8. The device of claim 1 wherein said means for applying a field comprises an electrode.
9. The device of claim 7 wherein said polymer comprises a polyester.
10. The device of claim 9 wherein said polyester comprises polybutylene terephthalate.
11. The device of claim 9 wherein said polyester comprises polyethylene terephthalate.
12. The device of claim 7 wherein said polymer comprises polyvinyl alcohol.
13. The device of claim 7 wherein said polymer comprises polyethylene.
14. The device of claim 7 wherein said polymer comprises nylon.
15. The device of claim 14 wherein said nylon comprises a material represented by the formula ##STR22##
16. The device of claim 14 wherein said nylon comprises a material represented by the formula ##STR23##
17. The device of claim 14 wherein said nylon comprises a material represented by the formula ##STR24##
18. The device of claim 14 wherein said nylon comprises a material represented by the formula ##STR25##
1. Field of the Invention
This invention relates to devices which display information and, in particular, to liquid crystal based devices which display information.
2. Art Background
Liquid crystal based devices are widely used to display information. These devices, in general, have at least two optical states that depend on the molecular orientation of the liquid crystal material. One of these optical states is typically associated with a spatial ordering of the molecules. This ordering is most often changed through the application of an electrical field to yield a second molecular spatial configuration, and thus, a second optical state.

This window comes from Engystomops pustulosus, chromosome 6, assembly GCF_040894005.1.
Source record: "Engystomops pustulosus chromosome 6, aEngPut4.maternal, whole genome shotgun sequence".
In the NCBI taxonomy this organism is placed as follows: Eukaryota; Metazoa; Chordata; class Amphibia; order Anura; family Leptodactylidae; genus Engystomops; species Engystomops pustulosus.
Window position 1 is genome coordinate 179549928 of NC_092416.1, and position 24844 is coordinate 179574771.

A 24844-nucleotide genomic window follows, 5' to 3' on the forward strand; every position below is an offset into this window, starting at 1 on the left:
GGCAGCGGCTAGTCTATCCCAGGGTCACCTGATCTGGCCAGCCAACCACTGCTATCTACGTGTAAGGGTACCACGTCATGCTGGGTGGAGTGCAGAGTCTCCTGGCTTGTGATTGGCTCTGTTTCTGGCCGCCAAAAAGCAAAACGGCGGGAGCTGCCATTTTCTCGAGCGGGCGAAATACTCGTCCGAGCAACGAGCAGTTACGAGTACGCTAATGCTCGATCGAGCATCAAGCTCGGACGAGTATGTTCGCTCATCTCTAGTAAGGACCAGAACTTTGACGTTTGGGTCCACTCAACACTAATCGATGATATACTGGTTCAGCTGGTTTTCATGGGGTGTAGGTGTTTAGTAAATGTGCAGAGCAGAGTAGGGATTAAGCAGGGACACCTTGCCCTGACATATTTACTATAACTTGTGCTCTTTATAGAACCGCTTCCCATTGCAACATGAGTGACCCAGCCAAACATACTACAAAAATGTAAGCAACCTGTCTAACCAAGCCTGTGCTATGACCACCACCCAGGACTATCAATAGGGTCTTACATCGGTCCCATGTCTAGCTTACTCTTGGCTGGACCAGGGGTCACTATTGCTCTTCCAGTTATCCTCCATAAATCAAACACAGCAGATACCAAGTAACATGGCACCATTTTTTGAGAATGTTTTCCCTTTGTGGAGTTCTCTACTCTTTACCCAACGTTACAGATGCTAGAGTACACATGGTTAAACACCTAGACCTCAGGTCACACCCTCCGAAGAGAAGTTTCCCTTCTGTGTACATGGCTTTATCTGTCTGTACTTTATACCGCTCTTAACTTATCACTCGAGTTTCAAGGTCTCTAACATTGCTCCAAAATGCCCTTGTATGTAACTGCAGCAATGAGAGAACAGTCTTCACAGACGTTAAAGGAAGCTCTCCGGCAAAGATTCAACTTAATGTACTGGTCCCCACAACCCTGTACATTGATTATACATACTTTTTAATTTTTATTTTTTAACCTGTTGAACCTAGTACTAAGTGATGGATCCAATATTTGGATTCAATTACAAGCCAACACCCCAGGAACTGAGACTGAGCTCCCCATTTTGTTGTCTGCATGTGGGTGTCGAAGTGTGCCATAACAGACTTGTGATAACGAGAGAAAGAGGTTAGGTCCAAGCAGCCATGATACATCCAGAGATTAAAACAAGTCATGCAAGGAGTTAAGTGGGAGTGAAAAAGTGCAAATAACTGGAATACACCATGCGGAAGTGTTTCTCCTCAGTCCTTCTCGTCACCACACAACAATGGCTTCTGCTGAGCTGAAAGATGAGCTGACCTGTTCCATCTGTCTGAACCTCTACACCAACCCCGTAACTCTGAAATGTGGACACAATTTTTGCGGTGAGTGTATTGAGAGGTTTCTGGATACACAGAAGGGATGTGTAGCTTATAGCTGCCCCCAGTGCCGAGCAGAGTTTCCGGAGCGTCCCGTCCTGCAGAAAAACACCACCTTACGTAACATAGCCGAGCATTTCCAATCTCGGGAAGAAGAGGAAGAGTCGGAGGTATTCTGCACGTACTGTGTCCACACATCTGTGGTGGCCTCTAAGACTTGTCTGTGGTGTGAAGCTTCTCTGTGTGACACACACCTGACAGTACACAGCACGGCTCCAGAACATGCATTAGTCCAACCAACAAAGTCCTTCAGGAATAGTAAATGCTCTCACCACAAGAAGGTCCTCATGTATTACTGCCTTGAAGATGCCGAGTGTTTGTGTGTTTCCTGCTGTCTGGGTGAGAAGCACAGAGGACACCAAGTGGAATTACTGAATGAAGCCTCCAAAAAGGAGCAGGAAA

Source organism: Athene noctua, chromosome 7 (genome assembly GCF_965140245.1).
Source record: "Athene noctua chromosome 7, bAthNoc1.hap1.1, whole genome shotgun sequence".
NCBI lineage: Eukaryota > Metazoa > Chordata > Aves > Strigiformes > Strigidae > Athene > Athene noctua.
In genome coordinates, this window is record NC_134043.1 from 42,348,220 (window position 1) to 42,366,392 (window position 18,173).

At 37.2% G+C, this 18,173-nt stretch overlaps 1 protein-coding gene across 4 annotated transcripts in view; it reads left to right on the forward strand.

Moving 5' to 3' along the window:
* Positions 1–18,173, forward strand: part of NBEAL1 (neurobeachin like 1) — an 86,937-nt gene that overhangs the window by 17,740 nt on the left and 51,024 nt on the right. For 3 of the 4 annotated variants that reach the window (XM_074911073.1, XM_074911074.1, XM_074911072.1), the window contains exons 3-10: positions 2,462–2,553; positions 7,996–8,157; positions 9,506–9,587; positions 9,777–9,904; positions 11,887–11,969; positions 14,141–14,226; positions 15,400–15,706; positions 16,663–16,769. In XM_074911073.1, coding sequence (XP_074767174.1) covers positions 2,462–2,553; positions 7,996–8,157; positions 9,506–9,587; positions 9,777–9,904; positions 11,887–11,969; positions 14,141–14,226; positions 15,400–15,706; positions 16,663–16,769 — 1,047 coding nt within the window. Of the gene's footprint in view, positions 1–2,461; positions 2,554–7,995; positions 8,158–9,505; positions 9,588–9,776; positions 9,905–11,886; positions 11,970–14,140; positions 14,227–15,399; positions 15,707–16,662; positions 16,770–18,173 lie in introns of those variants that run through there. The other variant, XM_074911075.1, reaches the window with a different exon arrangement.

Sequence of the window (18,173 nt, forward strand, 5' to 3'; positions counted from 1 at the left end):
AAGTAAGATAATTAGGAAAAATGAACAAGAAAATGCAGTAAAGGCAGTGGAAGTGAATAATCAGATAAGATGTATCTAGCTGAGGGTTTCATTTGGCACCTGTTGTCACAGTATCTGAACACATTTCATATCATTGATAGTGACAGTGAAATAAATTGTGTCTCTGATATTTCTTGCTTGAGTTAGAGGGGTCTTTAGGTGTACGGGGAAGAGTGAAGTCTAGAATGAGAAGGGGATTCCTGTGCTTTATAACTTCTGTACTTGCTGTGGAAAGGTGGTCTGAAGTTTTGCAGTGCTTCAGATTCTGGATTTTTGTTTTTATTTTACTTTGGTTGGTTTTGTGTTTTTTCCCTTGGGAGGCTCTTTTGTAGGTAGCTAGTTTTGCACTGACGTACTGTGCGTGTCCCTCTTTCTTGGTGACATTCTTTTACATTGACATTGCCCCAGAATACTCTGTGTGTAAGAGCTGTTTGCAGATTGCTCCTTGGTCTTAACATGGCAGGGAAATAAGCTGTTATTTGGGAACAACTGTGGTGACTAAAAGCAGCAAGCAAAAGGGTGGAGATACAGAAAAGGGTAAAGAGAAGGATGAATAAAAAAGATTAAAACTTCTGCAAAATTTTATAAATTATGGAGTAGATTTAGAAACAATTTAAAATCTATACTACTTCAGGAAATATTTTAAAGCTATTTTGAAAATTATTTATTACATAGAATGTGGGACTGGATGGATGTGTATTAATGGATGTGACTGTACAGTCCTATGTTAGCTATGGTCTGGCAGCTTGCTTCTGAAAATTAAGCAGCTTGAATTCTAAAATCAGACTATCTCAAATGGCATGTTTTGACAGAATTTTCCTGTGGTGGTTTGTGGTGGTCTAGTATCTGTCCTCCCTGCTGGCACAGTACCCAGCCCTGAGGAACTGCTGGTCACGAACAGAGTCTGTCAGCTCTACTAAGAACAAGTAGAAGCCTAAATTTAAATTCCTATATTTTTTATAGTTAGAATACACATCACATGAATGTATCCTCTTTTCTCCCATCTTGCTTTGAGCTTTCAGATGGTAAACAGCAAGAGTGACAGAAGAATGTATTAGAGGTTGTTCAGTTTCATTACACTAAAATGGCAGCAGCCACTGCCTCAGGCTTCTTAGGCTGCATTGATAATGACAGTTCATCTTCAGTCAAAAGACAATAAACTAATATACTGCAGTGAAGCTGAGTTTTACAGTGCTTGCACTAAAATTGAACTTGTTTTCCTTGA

The desired spatial ordering is not necessarily inherent in the liquid crystal material. Generally, the liquid crystal material must be contacted with an order inducing substance before the relatively ordered state of the liquid crystal is assumed. This order inducing substance is typically incorporated into the device cell and continually contacts the liquid crystal material. The cell with its ordering substance and liquid crystal material is generally constructed by forming electrodes on a relatively transparent material, e.g., a glass plate. (The electrodes are employed to apply the necessary fields for optical state switching.) At least a portion of the transparent material on the electrode surface is then covered with the ordering substance. (Although for nematic liquid crystal devices the entire transparent material is covered, it has been reported that ferroelectric liquid crystal devices only operate properly when a polyester ordering material is kept from covering the region of the transparent material where information is ultimately to be displayed. See Kondo et al Japanese Journal of Applied Physics, 22(2), L85 (1983).) The two treated transparent media with the ordering material on each facing the other are spaced a desired distance, e.g., a distance typically in the range 0.5 to 100 μm, and the region between the plates filled through conventional techniques such as capillary action and vacuum filling.